How Social Security Defines "Disability"

March 27, 2018

To qualify for disability benefits as an adult--which is at any age over 18, you must demonstrate to the satisfaction of the Social Security Administration not only that you have a disability with a physician's diagnosis, but more importantly that your disability and related conditions prevent you from performing Substantial Gainful Activity (SGA).  SGA is defined (2018) as earning $1,180 in gross monthly income (may be higher if you are blind).  That's about 36 hours/week at my home state of Illinois' minimum wage of $8.25/hour.  However, it will not be enough to point to the fact that that you have never yet made that much money.  Social Security has to believe you couldn't, even if you had the opportunity.

 

This means that you must bring to your intake interview a boatload of documents detailing specifically why and how your capacity to work is limited.  You might even want to use a highlighter or Post-it® arrows to flag exact words and phrases.  If you have worked, bring performance reviews.  If you are still in school, bring your individual education plan (IEP) and the supervisor's or job coach's notes from your work experiences.  If you've volunteered, get letters from the volunteer coordinator.  But insist that the person be honest about your limitations rather than nice.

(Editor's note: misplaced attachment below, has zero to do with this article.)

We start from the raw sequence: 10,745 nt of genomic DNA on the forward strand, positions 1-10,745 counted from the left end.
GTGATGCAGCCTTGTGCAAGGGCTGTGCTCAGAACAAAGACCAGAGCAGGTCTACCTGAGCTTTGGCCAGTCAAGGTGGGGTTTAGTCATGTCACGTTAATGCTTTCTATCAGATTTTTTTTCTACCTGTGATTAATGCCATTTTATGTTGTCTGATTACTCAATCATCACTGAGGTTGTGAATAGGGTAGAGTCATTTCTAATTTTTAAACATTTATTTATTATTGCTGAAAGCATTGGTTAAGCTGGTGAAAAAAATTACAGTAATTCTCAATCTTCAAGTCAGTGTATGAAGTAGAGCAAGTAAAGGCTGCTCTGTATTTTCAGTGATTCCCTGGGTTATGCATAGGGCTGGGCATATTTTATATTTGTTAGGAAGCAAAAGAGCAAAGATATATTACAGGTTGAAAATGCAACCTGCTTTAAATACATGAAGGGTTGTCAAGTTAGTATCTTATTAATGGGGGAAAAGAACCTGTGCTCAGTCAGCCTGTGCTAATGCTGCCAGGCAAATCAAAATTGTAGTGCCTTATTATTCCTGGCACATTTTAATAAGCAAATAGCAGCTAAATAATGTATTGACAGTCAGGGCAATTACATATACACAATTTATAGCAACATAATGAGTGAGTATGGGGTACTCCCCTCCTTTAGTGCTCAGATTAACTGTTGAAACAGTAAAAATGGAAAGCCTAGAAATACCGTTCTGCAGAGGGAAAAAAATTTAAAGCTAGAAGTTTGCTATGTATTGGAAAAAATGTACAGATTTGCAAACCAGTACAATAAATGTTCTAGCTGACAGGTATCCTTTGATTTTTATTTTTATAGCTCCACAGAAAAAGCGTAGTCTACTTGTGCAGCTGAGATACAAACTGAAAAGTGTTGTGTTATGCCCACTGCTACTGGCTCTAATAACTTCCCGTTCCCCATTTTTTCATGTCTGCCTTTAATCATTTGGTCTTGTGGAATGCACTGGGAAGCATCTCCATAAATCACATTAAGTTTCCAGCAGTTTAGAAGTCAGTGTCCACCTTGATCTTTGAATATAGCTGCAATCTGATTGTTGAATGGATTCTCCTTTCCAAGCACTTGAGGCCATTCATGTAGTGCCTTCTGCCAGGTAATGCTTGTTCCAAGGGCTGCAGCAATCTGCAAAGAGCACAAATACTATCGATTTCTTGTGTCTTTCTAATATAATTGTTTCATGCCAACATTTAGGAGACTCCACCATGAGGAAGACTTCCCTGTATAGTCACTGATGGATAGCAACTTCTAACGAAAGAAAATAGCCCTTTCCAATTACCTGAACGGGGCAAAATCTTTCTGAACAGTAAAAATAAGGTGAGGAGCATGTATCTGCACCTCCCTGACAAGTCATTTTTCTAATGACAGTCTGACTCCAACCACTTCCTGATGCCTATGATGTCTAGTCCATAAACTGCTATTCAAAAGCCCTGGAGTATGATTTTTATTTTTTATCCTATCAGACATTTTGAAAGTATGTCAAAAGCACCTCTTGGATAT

Social Security needs to know if you cannot stand, sit or walk for very long or if you cannot lift very much weight or use your hands to full capacity.  You need to tell them if you cannot handle electronic buzz, loud noises, bright or flashing lights or beeping timers.  If you need prompts to complete multi-step tasks, or if you cannot make change manually or if you get anxious during the lunch hour rush, they need to know.  If you use a communication device, or have speech apraxia or if your hearing aids don't resolve voices in a crowd or if the intensity of your vision prescription makes it hard to work with screens, tell them.  If for any physical, mental or emotional reason at all you cannot work that 36-hour week you need to find a way to show it in writing.

 

Social Security and Medicaid have a whole slew of work incentives to help youth and adults with disabilities work and earn up to their full potential, while still accessing the benefits that they need for support.  The paradox is that to access these incentives, you must first prove your eligibility for the benefits, which in turn entails showcasing all the reasons that you cannot work very much.  Having a medical or psychological diagnosis from a licensed physician is necessary, but not sufficient to be eligible.

 

If you or someone you advocate for has a real disability, be brutally honest about the limitations attributable to that disability.  Bring as much specific evidence as you can find to document why you cannot, even with reasonable accommodations, earn to the level of SGA.  Once you qualify for disability benefits, there are work-arounds to help you keep them even as you start to develop your capacity and earn more.

 

 

 

 

 

 

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